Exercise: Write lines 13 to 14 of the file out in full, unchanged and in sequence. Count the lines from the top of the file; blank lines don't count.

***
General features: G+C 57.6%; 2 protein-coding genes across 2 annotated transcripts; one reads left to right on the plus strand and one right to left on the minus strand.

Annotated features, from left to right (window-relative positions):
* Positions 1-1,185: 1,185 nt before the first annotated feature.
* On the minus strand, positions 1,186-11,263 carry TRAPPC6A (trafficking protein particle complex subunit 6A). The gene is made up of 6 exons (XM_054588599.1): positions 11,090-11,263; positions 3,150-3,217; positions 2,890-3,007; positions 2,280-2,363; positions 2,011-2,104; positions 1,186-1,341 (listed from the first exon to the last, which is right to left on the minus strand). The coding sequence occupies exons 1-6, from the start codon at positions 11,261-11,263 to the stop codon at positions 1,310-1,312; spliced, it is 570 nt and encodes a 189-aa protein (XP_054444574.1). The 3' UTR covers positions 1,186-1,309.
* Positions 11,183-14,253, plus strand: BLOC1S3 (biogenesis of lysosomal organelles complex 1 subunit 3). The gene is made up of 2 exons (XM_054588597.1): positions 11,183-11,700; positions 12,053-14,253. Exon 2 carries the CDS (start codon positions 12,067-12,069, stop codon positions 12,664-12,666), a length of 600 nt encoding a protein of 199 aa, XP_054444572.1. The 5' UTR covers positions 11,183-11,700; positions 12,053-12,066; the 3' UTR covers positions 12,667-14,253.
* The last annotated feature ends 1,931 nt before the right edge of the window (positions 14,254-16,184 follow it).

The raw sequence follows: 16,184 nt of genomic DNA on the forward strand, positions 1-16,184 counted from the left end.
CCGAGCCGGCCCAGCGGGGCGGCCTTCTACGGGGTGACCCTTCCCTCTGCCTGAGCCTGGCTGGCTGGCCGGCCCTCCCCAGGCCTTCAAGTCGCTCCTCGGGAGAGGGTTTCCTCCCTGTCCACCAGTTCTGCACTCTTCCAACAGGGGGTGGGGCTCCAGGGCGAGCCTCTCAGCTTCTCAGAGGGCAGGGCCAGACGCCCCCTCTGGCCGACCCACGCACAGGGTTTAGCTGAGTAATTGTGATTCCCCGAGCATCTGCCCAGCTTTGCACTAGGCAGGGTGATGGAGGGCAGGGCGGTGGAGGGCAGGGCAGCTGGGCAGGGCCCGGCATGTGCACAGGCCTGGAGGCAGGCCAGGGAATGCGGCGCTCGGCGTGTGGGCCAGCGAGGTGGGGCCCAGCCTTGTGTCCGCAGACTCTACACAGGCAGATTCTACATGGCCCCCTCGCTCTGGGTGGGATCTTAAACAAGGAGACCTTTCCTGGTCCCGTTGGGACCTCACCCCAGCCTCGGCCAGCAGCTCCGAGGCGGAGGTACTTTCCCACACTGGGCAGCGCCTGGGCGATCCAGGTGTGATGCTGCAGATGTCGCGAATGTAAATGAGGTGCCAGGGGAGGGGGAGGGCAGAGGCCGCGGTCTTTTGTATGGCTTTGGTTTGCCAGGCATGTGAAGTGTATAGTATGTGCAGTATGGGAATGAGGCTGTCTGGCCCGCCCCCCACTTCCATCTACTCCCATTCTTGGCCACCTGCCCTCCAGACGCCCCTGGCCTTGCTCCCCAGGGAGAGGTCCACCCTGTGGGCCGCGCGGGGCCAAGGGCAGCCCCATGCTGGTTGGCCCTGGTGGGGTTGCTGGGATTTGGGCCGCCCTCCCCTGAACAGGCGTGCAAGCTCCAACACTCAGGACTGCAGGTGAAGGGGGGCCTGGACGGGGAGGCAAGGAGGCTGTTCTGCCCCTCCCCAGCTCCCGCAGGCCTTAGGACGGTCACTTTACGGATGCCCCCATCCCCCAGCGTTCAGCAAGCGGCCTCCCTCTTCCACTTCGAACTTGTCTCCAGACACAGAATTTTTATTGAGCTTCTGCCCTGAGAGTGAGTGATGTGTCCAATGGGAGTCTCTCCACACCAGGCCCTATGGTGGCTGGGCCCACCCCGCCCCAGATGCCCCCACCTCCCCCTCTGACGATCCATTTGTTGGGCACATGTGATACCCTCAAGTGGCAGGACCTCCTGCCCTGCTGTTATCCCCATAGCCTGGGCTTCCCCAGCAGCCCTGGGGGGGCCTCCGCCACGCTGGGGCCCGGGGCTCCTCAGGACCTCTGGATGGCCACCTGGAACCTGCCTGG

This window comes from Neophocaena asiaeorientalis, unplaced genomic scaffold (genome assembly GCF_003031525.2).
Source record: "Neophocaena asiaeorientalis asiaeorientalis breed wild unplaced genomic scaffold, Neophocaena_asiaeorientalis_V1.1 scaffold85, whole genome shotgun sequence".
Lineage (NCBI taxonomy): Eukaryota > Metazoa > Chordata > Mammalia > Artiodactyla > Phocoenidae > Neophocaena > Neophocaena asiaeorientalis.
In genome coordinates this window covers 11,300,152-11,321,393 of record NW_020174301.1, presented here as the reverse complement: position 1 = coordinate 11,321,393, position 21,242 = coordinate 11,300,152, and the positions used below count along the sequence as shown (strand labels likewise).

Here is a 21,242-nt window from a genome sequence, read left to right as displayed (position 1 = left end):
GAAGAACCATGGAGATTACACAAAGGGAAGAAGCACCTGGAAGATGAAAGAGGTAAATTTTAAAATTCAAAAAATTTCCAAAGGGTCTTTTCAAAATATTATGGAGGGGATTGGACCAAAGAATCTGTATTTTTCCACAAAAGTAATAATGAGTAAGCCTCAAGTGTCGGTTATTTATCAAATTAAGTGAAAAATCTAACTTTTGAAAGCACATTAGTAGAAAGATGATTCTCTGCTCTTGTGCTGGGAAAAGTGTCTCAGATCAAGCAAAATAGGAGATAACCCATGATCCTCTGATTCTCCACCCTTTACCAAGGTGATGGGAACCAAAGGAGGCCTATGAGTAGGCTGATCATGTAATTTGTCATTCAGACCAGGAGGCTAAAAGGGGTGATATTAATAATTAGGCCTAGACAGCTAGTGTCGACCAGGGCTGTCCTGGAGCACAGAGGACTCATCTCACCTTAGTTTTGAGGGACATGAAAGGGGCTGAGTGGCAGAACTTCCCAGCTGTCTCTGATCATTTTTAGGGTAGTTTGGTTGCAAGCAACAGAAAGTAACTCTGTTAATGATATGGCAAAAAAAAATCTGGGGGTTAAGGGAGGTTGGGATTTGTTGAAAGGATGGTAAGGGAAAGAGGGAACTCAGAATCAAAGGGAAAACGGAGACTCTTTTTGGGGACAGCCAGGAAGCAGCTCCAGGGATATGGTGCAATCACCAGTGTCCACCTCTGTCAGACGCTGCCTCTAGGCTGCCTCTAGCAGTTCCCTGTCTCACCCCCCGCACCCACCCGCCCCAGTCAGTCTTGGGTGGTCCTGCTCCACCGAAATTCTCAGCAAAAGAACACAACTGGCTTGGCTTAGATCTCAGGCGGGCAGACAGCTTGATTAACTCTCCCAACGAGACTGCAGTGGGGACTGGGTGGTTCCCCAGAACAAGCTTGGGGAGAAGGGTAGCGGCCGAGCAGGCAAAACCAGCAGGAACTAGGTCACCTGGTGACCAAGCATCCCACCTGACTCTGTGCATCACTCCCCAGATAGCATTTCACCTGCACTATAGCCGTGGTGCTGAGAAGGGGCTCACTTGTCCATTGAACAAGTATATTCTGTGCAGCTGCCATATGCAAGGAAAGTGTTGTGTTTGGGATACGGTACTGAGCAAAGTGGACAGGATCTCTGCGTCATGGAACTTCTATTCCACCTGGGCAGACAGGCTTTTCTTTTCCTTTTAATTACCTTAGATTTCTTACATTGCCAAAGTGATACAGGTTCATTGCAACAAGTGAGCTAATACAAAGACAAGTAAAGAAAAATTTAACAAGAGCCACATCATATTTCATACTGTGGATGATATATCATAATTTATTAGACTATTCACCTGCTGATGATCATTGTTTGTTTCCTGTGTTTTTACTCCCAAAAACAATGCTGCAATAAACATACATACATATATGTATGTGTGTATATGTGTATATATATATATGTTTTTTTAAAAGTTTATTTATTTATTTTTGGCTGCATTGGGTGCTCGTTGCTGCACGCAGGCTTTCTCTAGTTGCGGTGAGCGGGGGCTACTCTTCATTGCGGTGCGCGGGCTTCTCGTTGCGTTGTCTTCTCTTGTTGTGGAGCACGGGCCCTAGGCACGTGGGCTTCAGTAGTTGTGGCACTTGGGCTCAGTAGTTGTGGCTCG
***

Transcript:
Here is a 21,242-nt window from a genome sequence, read left to right as displayed (position 1 = left end):
GAAGAACCATGGAGATTACACAAAGGGAAGAAGCACCTGGAAGATGAAAGAGGTAAATTTTAAAATTCAAAAAATTTCCAAAGGGTCTTTTCAAAATATTATGGAGGGGATTGGACCAAAGAATCTGTATTTTTCCACAAAAGTAATAATGAGTAAGCCTCAAGTGTCGGTTATTTATCAAATTAAGTGAAAAATCTAACTTTTGAAAGCACATTAGTAGAAAGATGATTCTCTGCTCTTGTGCTGGGAAAAGTGTCTCAGATCAAGCAAAATAGGAGATAACCCATGATCCTCTGATTCTCCACCCTTTACCAAGGTGATGGGAACCAAAGGAGGCCTATGAGTAGGCTGATCATGTAATTTGTCATTCAGACCAGGAGGCTAAAAGGGGTGATATTAATAATTAGGCCTAGACAGCTAGTGTCGACCAGGGCTGTCCTGGAGCACAGAGGACTCATCTCACCTTAGTTTTGAGGGACATGAAAGGGGCTGAGTGGCAGAACTTCCCAGCTGTCTCTGATCATTTTTAGGGTAGTTTGGTTGCAAGCAACAGAAAGTAACTCTGTTAATGATATGGCAAAAAAAAATCTGGGGGTTAAGGGAGGTTGGGATTTGTTGAAAGGATGGTAAGGGAAAGAGGGAACTCAGAATCAAAGGGAAAACGGAGACTCTTTTTGGGGACAGCCAGGAAGCAGCTCCAGGGATATGGTGCAATCACCAGTGTCCACCTCTGTCAGACGCTGCCTCTAGGCTGCCTCTAGCAGTTCCCTGTCTCACCCCCCGCACCCACCCGCCCCAGTCAGTCTTGGGTGGTCCTGCTCCACCGAAATTCTCAGCAAAAGAACACAACTGGCTTGGCTTAGATCTCAGGCGGGCAGACAGCTTGATTAACTCTCCCAACGAGACTGCAGTGGGGACTGGGTGGTTCCCCAGAACAAGCTTGGGGAGAAGGGTAGCGGCCGAGCAGGCAAAACCAGCAGGAACTAGGTCACCTGGTGACCAAGCATCCCACCTGACTCTGTGCATCACTCCCCAGATAGCATTTCACCTGCACTATAGCCGTGGTGCTGAGAAGGGGCTCACTTGTCCATTGAACAAGTATATTCTGTGCAGCTGCCATATGCAAGGAAAGTGTTGTGTTTGGGATACGGTACTGAGCAAAGTGGACAGGATCTCTGCGTCATGGAACTTCTATTCCACCTGGGCAGACAGGCTTTTCTTTTCCTTTTAATTACCTTAGATTTCTTACATTGCCAAAGTGATACAGGTTCATTGCAACAAGTGAGCTAATACAAAGACAAGTAAAGAAAAATTTAACAAGAGCCACATCATATTTCATACTGTGGATGATATATCATAATTTATTAGACTATTCACCTGCTGATGATCATTGTTTGTTTCCTGTGTTTTTACTCCCAAAAACAATGCTGCAATAAACATACATACATATATGTATGTGTGTATATGTGTATATATATATATGTTTTTTTAAAAGTTTATTTATTTATTTTTGGCTGCATTGGGTGCTCGTTGCTGCACGCAGGCTTTCTCTAGTTGCGGTGAGCGGGGGCTACTCTTCATTGCGGTGCGCGGGCTTCTCGTTGCGTTGTCTTCTCTTGTTGTGGAGCACGGGCCCTAGGCACGTGGGCTTCAGTAGTTGTGGCACTTGGGCTCAGTAGTTGTGGCTCG